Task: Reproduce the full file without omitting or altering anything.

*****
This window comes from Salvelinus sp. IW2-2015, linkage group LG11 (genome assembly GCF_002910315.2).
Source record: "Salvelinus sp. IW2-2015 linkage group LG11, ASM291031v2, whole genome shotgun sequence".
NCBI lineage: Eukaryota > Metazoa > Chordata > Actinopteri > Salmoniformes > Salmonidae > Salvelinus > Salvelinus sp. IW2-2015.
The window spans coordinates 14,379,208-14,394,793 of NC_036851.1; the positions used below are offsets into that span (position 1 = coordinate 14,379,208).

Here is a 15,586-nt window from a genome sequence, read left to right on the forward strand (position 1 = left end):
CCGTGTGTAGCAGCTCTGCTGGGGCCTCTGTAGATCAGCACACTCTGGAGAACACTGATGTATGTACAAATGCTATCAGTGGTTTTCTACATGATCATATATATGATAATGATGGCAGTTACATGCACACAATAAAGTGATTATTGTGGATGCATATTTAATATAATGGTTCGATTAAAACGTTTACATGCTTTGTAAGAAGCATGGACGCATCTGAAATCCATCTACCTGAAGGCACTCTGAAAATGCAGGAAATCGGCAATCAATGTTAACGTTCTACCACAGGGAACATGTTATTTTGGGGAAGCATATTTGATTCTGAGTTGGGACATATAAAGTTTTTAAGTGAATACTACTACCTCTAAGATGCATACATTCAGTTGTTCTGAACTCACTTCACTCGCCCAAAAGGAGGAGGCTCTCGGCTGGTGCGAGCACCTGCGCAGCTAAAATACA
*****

This window comes from Salvelinus sp. IW2-2015, linkage group LG11 (genome assembly GCF_002910315.2).
Source record: "Salvelinus sp. IW2-2015 linkage group LG11, ASM291031v2, whole genome shotgun sequence".
NCBI lineage: Eukaryota > Metazoa > Chordata > Actinopteri > Salmoniformes > Salmonidae > Salvelinus > Salvelinus sp. IW2-2015.
The window spans coordinates 14,379,208-14,394,793 of NC_036851.1; the positions used below are offsets into that span (position 1 = coordinate 14,379,208).

Here is a 15,586-nt window from a genome sequence, read left to right on the forward strand (position 1 = left end):
CCGTGTGTAGCAGCTCTGCTGGGGCCTCTGTAGATCAGCACACTCTGGAGAACACTGATGTATGTACAAATGCTATCAGTGGTTTTCTACATGATCATATATATGATAATGATGGCAGTTACATGCACACAATAAAGTGATTATTGTGGATGCATATTTAATATAATGGTTCGATTAAAACGTTTACATGCTTTGTAAGAAGCATGGACGCATCTGAAATCCATCTACCTGAAGGCACTCTGAAAATGCAGGAAATCGGCAATCAATGTTAACGTTCTACCACAGGGAACATGTTATTTTGGGGAAGCATATTTGATTCTGAGTTGGGACATATAAAGTTTTTAAGTGAATACTACTACCTCTAAGATGCATACATTCAGTTGTTCTGAACTCACTTCACTCGCCCAAAAGGAGGAGGCTCTCGGCTGGTGCGAGCACCTGCGCAGCTAAAATACA